Shining Our Light Unto the Nations Through Jewish Teachings


Jewish history is rife with enemies, from the Egyptians to the descendants of Amalek, a lineage that is seen as the greatest enemy of the Jews and many believe to include Haman, the Nazis, and Hamas. There is always somebody out to get us. Rarely is there a quiet, peaceful moment in our history that is not immediately followed by antagonism and hatred. However, in Isaiah 42:6, we are told that Jews are to be a “light unto the nations.”

Being a light unto the nations seems to mean spreading our ideas in order to “light” the dark of the other nations or to be an example for how other nations should live. How are we supposed to be a light unto the nations, when the nations seemingly hate us? It seems infeasible to be an example for a group of people who hate you. Thus, how can we balance being an example while being a scapegoat when things go wrong? And, most importantly, should Jews continue to try to be an example for all nations while being antagonized?

Jews have historically adopted a myriad of responses to anti-Semitism, ranging from assimilation to fighting back, fleeing, or creating communal safe spaces. God’s instruction for us to continually be examples for the other nations can be taxing on the Jewish people. If we are constantly focused on “spreading our messages,” we cannot focus on internal issues the Jewish people face. The verse in Isaiah is not vague; God very explicitly says, “I created you and appointed you. A covenant people, a light of nations opening eyes deprived of light.” 

This is explicitly asking us to show the other nations our “light.” However, if we went around to other religions telling them why Judaism is so much better than and preferable to whatever they’re doing, we would be no better than the Crusaders who tried to take back Jerusalem or the Inquisitors who forced conversion or death on Jews in the 1400s.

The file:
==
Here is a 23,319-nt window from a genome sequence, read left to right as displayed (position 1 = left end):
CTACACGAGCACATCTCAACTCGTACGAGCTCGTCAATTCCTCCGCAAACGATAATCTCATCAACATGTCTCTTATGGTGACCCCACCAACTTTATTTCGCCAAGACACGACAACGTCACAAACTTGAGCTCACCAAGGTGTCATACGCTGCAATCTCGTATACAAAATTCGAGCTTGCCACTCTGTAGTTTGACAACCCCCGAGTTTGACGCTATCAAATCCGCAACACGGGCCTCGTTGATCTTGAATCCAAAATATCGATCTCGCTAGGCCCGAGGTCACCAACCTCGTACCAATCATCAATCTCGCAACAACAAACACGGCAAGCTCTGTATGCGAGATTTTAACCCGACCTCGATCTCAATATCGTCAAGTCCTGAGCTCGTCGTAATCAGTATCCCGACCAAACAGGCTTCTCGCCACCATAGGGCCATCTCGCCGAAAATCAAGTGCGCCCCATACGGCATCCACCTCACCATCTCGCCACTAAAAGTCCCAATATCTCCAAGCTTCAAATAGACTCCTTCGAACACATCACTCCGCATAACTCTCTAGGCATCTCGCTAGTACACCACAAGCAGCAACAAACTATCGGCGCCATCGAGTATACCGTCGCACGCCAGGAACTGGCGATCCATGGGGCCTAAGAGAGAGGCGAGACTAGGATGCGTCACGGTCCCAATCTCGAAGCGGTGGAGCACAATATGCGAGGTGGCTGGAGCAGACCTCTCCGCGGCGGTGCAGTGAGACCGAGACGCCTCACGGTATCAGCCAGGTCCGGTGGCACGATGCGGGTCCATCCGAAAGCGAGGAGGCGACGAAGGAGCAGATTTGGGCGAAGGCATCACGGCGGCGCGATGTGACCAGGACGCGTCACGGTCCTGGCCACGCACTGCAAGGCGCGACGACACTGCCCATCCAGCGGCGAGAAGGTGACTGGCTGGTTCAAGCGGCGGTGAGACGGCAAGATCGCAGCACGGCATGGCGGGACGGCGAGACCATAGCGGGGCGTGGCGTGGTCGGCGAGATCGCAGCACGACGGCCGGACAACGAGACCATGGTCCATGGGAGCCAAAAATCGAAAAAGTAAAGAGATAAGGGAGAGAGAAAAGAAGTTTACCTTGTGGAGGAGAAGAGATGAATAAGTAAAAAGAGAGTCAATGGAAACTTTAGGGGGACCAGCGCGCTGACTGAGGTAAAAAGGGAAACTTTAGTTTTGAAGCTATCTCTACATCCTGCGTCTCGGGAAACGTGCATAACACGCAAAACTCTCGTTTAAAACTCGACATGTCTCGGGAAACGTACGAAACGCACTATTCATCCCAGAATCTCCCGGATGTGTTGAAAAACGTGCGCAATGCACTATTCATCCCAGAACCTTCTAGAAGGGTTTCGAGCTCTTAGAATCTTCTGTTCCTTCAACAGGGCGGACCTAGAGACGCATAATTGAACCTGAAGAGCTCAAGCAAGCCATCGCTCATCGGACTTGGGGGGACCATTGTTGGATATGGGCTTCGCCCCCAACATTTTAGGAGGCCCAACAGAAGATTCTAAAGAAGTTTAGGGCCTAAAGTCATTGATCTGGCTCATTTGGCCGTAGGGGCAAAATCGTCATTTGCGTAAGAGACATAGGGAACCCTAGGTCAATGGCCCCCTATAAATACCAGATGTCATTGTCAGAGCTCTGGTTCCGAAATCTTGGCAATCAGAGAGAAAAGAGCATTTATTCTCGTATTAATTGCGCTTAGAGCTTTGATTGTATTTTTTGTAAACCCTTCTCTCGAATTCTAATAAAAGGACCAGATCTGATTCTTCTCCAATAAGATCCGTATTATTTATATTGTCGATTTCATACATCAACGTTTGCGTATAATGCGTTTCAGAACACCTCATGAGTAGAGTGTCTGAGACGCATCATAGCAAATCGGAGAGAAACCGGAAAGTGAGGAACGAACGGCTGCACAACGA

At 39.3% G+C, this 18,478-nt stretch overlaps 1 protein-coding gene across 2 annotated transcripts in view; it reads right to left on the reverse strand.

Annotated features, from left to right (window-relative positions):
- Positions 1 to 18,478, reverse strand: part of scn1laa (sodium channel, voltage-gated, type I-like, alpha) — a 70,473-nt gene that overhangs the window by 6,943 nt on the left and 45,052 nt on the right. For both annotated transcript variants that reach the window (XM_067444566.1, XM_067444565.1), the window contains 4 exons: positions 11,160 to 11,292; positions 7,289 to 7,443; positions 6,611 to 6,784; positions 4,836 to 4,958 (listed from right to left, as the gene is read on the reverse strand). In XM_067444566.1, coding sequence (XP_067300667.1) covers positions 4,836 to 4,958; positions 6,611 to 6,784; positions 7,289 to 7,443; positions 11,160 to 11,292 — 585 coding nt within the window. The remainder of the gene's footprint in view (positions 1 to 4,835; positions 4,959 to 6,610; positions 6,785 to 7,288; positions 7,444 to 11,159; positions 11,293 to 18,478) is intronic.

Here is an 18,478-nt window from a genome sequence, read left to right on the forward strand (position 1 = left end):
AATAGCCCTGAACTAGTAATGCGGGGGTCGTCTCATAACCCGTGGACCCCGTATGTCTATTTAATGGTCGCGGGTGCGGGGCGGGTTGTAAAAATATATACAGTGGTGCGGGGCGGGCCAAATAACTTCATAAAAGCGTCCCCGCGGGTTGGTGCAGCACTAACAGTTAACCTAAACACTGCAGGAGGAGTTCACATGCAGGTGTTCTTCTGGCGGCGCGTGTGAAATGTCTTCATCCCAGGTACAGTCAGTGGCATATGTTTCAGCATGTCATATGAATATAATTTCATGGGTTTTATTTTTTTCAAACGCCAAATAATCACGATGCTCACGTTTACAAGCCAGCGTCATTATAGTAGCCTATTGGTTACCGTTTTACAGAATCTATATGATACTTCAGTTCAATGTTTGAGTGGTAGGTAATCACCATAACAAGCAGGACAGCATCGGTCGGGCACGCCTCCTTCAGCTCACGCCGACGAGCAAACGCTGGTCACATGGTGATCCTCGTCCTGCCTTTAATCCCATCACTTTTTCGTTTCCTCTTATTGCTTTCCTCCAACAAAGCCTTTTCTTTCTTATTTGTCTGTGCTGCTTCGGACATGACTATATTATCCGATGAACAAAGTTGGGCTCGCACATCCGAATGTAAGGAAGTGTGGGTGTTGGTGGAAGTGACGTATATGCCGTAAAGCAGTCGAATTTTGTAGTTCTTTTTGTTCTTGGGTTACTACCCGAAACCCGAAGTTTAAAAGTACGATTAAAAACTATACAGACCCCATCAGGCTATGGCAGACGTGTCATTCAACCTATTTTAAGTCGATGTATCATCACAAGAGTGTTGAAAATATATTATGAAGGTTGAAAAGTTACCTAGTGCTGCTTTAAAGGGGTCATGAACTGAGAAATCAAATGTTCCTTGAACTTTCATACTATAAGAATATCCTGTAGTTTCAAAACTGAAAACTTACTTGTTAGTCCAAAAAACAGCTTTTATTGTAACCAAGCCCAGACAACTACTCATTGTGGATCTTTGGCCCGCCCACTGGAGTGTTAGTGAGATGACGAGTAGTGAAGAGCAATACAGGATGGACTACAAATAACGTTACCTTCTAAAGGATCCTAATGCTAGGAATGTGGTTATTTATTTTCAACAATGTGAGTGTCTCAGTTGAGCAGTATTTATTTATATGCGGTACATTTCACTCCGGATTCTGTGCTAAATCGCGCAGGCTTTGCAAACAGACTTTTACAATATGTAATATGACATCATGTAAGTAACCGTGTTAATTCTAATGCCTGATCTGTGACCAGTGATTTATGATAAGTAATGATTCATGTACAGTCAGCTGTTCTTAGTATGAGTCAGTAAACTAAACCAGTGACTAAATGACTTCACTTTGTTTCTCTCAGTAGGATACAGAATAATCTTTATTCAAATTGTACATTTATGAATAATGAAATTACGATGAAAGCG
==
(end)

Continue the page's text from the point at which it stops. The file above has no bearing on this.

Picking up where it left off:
In order to be a light unto the nations, while simultaneously not proselytizing and while frequently confronted with rampant anti-Semitism, we must be a quiet example of how to best be human. This means that Jews must focus on making sure that we are living the most moral lives that we can. Instead of constantly focusing on spreading our message to the world, we should ensure that we are a morally healthy and compassionate community. The teachings of our Rabbis are full of small nuggets of folk wisdom and life lessons that can help Jews become understated lights unto the nations.

On the thirty-first page of Bava Metzia, the Rabbis analyze multiple instances of double verbs. This is when the Torah uses two verbs in a row to mean the same thing. One of these quotations is from Parashat Kedoshim:  

“הוֹכֵ֤חַ תּוֹכִ֙יחַ֙ אֶת־עֲמִיתֶ֔ךָ” 

“You shall rebuke your neighbor.”

The verb that is repeated is the word for rebuke, which the Gemara explains means that teachers should not only rebuke their students, but students too should rebuke their teachers. This is a largely unconventional teaching, in that it encourages students (often seen as less than teachers) to question their teachers. The Rabbis are trying to ensure that Jewish teachers are teaching in moral and compassionate ways. Teaching is the cornerstone of a community and by setting up this system in which students and teachers “rebuke” each other, not hatefully but lovingly, it sets an example for the other nations—making the Jewish people a “light.”

Another example is with this quote from Parashat Re’eh:

“פָּ֠תֹ֠חַ תִּפְתַּ֨ח אֶת־יָדְךָ֜ לְאָחִ֧יךָ לַעֲנִיֶּ֛ךָ וּלְאֶבְיֹנְךָ֖ בְּאַרְצֶֽךָ׃”

“Open your hand to the poor and needy kin in your land.”

The verb that is repeated is the word for open, which the Gemara explains means that not only should you donate your money to the poor residents of your city, but also to the poor residents of another city. This is another example of the Rabbis trying to teach Jews that not only is it important to be pious and religious, but also to be compassionate and moral. They are telling us Jews that there are no limits to the giving one can do. It does not stop when you donate to your neighborhood, city, or country; as a Jew you should always try to find more people in need and give to them. 

Charity is another pillar of a healthy community, and by making the Jewish community one where people give and are gracious, we again set an example for the other nations—which makes the Jewish people a “light.”

These teachings are just a few examples of many that exemplify how Jews can be a light unto the nations. Without proselytizing, Jews can show others how to best live their lives. If Jews follow the teachings of the Sages, we will become more thoughtful, caring, and respectful individuals.

In order to be a light unto the nations even while hated and scrutinized, Jews should lead thoughtful lives by utilizing the tradition we’ve inherited. By focusing our light inward, it grows more powerful and more meaningful for those we are supposed to be examples for.

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